Never knowingly undersolved.

Azed 1940 – Wrong Number (Competition puzzle)

Posted by petebiddlecombe on August 9th, 2009


“Wrong Number” is a long-standing type of special – I can’t remember whether it was Azed or Ximenes who invented it. Here’s the standard preamble for these puzzles: Each clue contains a one-word definition of the word required at the number where it stands but belongs as a whole to a word of the same length elsewhere. Method recommended is to find, after solving a clue, a definition of the solution in one of the other clues to words of its length: this will show where the word is to go. This one differed as it had to remind you about the requirements for the competition clue.

Azed’s suggestion is fine for the answers you can get without help from checking letters (subject to the occasional case where two clues for other same-length answers seem to have a possible def.) but after that stage your progress can slow down. The point to remember is that somewhere in the group of answers of the same length, there must be the clue to any answer in the grid. So for each grid entry with helpful checking letters, look for an unsolved clue in the same group. This in turn means that it’s useful to keep track of which clues you have solved and which answers you’ve written in. I cross out numbers of solved clues with a forward slash, and numbers of filled-in slots with a backward one. To save time identifying the groups, I make lists of clues of the same length and mark progress on these.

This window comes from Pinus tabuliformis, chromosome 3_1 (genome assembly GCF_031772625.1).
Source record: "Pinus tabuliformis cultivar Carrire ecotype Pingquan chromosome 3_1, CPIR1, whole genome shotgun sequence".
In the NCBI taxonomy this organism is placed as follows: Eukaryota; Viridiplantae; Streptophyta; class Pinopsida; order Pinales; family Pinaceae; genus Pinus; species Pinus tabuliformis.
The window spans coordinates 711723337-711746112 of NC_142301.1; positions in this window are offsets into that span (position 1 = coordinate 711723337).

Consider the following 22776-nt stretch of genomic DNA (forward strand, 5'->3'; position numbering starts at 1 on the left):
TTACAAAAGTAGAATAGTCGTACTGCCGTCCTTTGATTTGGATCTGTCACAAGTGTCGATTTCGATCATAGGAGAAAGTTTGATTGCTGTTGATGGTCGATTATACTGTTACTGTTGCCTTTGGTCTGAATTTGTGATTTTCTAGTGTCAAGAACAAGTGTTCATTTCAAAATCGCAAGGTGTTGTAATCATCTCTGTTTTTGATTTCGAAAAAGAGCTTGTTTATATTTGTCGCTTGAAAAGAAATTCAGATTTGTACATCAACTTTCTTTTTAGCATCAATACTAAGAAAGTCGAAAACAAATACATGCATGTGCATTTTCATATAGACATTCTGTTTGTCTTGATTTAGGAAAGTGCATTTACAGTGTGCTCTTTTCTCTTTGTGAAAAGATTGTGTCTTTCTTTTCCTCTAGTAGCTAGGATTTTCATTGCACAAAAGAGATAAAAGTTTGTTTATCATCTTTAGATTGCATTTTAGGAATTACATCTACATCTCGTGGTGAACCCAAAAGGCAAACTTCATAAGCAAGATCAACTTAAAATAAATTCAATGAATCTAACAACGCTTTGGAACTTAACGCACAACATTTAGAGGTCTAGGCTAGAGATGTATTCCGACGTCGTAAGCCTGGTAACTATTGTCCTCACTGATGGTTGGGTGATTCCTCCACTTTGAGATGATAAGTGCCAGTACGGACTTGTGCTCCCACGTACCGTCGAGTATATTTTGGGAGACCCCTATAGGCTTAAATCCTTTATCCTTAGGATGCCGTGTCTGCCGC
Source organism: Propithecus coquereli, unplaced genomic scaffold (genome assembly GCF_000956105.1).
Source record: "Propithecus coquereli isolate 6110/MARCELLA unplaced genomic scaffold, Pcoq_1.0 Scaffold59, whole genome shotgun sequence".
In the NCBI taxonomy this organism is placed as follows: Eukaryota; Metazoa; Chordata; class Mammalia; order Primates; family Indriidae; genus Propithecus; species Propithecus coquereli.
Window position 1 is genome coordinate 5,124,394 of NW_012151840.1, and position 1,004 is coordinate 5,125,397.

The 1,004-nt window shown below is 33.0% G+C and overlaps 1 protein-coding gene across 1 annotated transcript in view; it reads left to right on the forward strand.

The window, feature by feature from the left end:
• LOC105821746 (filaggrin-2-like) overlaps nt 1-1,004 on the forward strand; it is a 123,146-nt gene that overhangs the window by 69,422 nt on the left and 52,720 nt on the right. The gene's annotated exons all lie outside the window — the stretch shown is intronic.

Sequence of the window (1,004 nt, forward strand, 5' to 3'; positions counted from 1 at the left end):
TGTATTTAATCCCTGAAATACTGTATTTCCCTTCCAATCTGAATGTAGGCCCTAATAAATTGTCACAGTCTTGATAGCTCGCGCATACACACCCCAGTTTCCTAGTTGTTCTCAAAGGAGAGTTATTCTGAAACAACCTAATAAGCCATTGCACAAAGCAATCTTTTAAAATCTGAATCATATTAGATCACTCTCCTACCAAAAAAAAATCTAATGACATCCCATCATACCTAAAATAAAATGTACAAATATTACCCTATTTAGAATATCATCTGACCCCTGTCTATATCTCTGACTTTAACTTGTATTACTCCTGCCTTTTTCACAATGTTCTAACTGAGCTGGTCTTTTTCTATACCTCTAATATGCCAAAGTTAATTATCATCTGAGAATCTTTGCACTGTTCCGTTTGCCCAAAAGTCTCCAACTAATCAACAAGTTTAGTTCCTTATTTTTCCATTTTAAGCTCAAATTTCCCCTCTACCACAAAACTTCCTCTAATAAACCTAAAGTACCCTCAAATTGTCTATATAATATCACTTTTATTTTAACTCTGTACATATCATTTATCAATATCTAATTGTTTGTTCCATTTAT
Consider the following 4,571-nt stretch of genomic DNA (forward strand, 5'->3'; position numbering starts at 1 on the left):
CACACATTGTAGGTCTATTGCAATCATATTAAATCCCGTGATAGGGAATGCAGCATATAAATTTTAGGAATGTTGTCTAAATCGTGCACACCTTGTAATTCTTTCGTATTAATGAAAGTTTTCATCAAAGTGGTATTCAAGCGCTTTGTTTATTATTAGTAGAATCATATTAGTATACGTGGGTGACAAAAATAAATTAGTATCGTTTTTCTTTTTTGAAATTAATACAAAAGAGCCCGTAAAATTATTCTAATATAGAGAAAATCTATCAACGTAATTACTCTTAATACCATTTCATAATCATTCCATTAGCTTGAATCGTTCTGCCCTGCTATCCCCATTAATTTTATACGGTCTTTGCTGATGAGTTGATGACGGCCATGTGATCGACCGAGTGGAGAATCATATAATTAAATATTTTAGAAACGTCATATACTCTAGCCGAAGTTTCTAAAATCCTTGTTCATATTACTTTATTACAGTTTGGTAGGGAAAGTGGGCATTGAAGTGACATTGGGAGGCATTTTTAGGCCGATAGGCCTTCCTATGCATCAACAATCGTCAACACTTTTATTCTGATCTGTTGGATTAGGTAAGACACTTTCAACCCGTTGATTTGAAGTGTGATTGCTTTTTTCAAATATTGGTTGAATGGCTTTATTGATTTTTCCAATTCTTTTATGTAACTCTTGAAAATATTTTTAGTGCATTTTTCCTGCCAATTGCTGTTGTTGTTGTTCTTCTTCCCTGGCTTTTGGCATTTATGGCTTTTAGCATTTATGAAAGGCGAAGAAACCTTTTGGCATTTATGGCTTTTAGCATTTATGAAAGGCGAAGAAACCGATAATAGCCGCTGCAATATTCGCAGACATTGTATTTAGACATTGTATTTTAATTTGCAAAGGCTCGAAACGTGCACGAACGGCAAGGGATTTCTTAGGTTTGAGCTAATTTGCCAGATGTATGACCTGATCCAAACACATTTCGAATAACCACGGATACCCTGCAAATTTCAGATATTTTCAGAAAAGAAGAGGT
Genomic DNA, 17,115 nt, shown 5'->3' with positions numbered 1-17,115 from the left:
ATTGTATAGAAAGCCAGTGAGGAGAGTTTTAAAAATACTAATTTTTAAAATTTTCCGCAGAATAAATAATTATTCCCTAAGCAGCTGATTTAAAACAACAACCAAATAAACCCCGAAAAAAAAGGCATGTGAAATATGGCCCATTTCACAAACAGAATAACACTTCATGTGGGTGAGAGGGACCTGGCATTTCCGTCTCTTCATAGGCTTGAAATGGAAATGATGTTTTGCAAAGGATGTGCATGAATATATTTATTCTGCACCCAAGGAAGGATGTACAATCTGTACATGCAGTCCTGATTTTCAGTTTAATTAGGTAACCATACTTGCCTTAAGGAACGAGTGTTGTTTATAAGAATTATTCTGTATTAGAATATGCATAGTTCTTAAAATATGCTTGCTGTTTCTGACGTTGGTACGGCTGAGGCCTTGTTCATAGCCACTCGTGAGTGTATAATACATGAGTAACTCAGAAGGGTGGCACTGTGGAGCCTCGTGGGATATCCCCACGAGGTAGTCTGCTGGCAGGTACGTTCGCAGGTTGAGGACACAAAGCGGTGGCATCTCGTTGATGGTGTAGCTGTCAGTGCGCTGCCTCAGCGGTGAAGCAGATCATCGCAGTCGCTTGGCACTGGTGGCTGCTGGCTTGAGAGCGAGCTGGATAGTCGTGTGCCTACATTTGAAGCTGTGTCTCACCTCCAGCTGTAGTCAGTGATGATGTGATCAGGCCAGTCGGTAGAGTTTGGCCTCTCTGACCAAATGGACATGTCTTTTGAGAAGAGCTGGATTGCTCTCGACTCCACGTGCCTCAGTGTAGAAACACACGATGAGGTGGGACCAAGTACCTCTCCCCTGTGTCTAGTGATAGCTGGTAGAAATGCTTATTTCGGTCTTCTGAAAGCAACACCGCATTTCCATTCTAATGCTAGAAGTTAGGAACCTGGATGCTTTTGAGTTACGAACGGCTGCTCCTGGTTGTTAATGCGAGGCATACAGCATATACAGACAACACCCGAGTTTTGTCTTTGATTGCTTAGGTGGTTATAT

I found this one moderately difficult, taking about 95 minutes to solve.

Clue 1-word def. Clue for this entry Place for this answer Answer/notes
3 fresh 1D 35 PHANTASTRY – N in (party hats)*
10 damaged 29 29 ONST=tons*
11 purity (=virginity) 21 5 SUBSTAGE = (a bug sets)* – apparatus under the stage of a microscope
12 flush (=puddle) 32 8 C,ACHE
13 material 22 31 RE(LINE)D – line=force = regular army, e.g. arrows = Red from the “Red Arrows” RAF display team actually RE(LIN)ED – force=waterfall.
15 warlike 3D 20 CLA(RIO(t))N
16 flag 34 9 EGAL – reverse hidden
18 pinch 24 26 N/A – competition clue
21 shifting 5 11 P(UCEL=clue*)AGE
23 poem 19 2 MA(LARK,E)Y
24 coat (=garment) 26 18 SN(E)AP
27 shed (adj.) 6 6 FERM(at)
30 gem 7 7 A LA,N,N,A=one,H=height
31 repaired 13 3D BREWING = (grew, bin)*
32 behind 25 12 PLESH – S in rev. of HELP
33 appearance 17 19 A,LAST=load,RIM
34 air 28 16 IRIS – hidden
35 grotesque 3A 14 NEPENTHEAN – E,PENT in henna*
Clue 1-word def. Clue for this entry Place for this answer Answer/notes
1 foot 14 3A BR. + ( ASS + ACE[one] + D[deserted] around F [foot] ). [corrected]
2 trouble 23 17 CRUZ,ADO,S
3 boiling 31 15 H,AWKISH=(a whisk)*
4 louse 8 25 MO(L)LA
5 apparatus 11 21 VARIABLE = (a bra, veil)*
6 lodging 27 27 C(AS)T
7 pet 30 30 JAC(k),INTH=thin*
8 hoard 12 4 A,P,HID
9 equal 16 28 TE(a)CH
14 cheering = “causing sorrow to be forgotten” 35 1D AMPHIMACER = (Ephraim,ma,C)* [corrected]